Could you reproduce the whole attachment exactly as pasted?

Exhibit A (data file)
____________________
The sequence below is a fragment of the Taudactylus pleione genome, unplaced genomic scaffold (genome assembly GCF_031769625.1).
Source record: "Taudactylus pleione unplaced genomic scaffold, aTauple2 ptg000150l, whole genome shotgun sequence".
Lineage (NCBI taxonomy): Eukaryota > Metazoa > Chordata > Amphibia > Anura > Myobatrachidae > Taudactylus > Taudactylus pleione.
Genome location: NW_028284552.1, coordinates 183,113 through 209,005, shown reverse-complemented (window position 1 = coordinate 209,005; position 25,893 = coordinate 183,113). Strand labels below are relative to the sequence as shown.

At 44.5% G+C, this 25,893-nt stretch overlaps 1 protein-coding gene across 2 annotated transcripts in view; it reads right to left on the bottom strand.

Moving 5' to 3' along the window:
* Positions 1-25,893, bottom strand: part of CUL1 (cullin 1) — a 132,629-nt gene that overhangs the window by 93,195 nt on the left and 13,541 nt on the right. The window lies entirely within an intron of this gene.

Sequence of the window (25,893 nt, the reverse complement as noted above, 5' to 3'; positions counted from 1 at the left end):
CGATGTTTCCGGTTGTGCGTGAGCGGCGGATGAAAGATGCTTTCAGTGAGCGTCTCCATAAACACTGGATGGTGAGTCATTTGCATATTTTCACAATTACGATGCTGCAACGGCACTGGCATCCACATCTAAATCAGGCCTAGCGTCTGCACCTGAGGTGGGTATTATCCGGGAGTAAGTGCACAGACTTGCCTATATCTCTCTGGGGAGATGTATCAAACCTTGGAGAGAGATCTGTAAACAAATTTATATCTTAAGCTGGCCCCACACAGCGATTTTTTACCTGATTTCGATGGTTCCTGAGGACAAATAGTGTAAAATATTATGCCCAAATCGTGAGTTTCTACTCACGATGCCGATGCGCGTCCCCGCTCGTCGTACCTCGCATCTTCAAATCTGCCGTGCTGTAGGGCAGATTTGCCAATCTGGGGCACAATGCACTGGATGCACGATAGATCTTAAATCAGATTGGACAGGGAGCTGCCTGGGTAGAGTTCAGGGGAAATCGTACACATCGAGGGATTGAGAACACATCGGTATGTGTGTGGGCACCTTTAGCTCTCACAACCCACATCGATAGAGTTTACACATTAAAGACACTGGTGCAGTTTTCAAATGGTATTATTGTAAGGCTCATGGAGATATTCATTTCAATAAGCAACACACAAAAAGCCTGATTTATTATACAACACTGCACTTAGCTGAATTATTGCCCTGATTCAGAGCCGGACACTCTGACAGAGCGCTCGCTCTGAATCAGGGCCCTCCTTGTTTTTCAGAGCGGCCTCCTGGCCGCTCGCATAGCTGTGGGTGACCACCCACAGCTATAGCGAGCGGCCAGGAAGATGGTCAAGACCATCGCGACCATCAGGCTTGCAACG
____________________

The sequence below is a fragment of the Taudactylus pleione genome, unplaced genomic scaffold (genome assembly GCF_031769625.1).
Source record: "Taudactylus pleione unplaced genomic scaffold, aTauple2 ptg000150l, whole genome shotgun sequence".
Lineage (NCBI taxonomy): Eukaryota > Metazoa > Chordata > Amphibia > Anura > Myobatrachidae > Taudactylus > Taudactylus pleione.
Genome location: NW_028284552.1, coordinates 183,113 through 209,005, shown reverse-complemented (window position 1 = coordinate 209,005; position 25,893 = coordinate 183,113). Strand labels below are relative to the sequence as shown.

At 44.5% G+C, this 25,893-nt stretch overlaps 1 protein-coding gene across 2 annotated transcripts in view; it reads right to left on the bottom strand.

Moving 5' to 3' along the window:
* Positions 1-25,893, bottom strand: part of CUL1 (cullin 1) — a 132,629-nt gene that overhangs the window by 93,195 nt on the left and 13,541 nt on the right. The window lies entirely within an intron of this gene.

Sequence of the window (25,893 nt, the reverse complement as noted above, 5' to 3'; positions counted from 1 at the left end):
CGATGTTTCCGGTTGTGCGTGAGCGGCGGATGAAAGATGCTTTCAGTGAGCGTCTCCATAAACACTGGATGGTGAGTCATTTGCATATTTTCACAATTACGATGCTGCAACGGCACTGGCATCCACATCTAAATCAGGCCTAGCGTCTGCACCTGAGGTGGGTATTATCCGGGAGTAAGTGCACAGACTTGCCTATATCTCTCTGGGGAGATGTATCAAACCTTGGAGAGAGATCTGTAAACAAATTTATATCTTAAGCTGGCCCCACACAGCGATTTTTTACCTGATTTCGATGGTTCCTGAGGACAAATAGTGTAAAATATTATGCCCAAATCGTGAGTTTCTACTCACGATGCCGATGCGCGTCCCCGCTCGTCGTACCTCGCATCTTCAAATCTGCCGTGCTGTAGGGCAGATTTGCCAATCTGGGGCACAATGCACTGGATGCACGATAGATCTTAAATCAGATTGGACAGGGAGCTGCCTGGGTAGAGTTCAGGGGAAATCGTACACATCGAGGGATTGAGAACACATCGGTATGTGTGTGGGCACCTTTAGCTCTCACAACCCACATCGATAGAGTTTACACATTAAAGACACTGGTGCAGTTTTCAAATGGTATTATTGTAAGGCTCATGGAGATATTCATTTCAATAAGCAACACACAAAAAGCCTGATTTATTATACAACACTGCACTTAGCTGAATTATTGCCCTGATTCAGAGCCGGACACTCTGACAGAGCGCTCGCTCTGAATCAGGGCCCTCCTTGTTTTTCAGAGCGGCCTCCTGGCCGCTCGCATAGCTGTGGGTGACCACCCACAGCTATAGCGAGCGGCCAGGAAGATGGTCAAGACCATCGCGACCATCAGGCTTGCAACG